NEW YORK – The island that ushered millions of immigrants into the United States and became a monument to its mosaic of ancestries reopened to visitors Monday for the first time since Superstorm Sandy, adding a chapter to the narrative of hard-won recovery on the eve of the storm’s anniversary.
The Ellis Island Immigration Museum hasn’t fully recovered from the floods that filled its basement; many of its more than 1 million photographs and other artifacts are still in storage, and officials haven’t yet repaired computers the public can use to research forebears. But visitors were able to return to much of the graceful main building.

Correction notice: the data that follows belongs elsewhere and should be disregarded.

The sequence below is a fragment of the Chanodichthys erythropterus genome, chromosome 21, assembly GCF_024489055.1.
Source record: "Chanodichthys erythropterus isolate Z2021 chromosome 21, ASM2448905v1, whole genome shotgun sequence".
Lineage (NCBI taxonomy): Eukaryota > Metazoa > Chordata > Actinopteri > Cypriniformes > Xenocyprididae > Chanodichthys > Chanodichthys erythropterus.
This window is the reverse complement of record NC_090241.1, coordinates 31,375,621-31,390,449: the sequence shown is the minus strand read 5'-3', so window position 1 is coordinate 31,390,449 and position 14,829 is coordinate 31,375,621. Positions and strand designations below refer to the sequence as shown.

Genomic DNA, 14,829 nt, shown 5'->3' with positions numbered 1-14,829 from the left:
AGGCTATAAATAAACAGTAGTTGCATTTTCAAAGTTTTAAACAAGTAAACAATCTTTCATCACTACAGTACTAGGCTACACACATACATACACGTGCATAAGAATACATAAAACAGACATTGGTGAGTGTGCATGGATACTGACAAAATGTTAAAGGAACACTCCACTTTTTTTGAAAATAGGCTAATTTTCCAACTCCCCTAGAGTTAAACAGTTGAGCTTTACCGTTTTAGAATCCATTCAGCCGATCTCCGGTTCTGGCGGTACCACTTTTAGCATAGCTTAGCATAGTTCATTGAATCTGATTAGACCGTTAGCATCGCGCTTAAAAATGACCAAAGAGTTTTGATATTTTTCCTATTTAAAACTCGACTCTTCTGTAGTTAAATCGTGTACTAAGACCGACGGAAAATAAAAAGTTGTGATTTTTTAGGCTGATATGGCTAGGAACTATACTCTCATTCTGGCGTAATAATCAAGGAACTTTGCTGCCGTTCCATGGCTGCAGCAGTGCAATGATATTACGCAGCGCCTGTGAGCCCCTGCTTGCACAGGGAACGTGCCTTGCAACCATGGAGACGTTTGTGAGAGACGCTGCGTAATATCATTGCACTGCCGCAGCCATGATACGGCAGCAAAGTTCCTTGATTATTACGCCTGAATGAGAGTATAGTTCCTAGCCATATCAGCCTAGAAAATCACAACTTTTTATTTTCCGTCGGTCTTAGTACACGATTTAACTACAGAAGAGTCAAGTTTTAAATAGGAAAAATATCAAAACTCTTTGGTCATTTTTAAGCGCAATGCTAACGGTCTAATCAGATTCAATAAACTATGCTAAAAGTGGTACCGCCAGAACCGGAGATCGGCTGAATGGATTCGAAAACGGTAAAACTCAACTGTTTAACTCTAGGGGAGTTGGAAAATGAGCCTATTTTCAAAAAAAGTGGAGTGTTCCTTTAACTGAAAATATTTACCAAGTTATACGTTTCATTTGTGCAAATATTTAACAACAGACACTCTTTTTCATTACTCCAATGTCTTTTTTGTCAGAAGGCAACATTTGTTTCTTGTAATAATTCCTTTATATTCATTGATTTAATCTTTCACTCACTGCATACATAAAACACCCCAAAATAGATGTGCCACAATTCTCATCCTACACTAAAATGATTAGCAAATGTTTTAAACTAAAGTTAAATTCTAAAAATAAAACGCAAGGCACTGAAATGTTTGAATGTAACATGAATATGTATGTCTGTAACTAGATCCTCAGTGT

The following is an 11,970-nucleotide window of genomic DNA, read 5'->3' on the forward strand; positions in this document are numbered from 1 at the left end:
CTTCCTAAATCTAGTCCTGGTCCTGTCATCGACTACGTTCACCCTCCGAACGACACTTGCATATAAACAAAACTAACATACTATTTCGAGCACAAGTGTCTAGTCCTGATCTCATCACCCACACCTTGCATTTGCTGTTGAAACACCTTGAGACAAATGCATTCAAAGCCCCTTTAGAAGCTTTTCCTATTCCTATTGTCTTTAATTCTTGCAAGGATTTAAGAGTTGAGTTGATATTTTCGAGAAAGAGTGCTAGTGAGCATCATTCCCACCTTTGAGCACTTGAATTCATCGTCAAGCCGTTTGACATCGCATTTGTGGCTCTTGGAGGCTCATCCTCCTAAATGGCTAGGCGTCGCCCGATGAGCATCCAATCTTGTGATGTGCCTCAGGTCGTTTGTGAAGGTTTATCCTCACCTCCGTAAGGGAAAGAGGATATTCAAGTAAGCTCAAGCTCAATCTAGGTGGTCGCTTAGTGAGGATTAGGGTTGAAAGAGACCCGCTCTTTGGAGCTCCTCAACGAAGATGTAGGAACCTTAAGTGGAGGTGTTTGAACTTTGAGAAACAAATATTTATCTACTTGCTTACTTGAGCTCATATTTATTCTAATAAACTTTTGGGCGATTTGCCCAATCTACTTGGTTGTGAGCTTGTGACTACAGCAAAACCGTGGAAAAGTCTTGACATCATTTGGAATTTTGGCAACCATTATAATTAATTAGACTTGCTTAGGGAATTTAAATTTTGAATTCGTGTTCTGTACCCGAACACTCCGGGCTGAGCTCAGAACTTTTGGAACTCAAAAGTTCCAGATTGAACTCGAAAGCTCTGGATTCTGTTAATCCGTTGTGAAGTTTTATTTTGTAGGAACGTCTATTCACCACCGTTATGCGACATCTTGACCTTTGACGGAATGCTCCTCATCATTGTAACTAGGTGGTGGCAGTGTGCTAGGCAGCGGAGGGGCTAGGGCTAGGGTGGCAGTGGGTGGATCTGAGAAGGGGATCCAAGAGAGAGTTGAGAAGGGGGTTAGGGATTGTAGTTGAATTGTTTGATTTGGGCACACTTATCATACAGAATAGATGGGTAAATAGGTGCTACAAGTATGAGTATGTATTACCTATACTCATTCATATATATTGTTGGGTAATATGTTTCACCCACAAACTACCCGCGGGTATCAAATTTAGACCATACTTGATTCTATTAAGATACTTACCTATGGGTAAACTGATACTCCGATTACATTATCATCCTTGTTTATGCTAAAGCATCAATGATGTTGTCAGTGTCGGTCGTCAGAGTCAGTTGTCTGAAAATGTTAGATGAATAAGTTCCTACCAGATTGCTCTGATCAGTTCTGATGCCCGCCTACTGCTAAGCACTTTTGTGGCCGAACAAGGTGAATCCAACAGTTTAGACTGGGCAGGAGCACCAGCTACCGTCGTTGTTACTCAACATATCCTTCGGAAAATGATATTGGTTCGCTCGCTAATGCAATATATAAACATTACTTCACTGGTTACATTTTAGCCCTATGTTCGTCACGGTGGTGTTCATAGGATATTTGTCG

Sandy’s surge swamped Ellis Island, the entry point for about 12 million newcomers from 1892 to 1954 and a public historic site since 1976. David Luchsinger, the National Park Service superintendent for the island and the Statue of Liberty, arrived the day after Sandy to find doors and windows blown out, pilings strewn on the grounds and the basement full of water, which destroyed the electric, heating, air conditioning and phone systems.
Rebuilding and stormproofing the electrical and other networks without marring the 1900, Beaux-Arts-style building was a challenge to plan and is still a $21 million, 18-month work in progress. Heat is currently running through the building’s original radiators, instead of the modern climate-control system.
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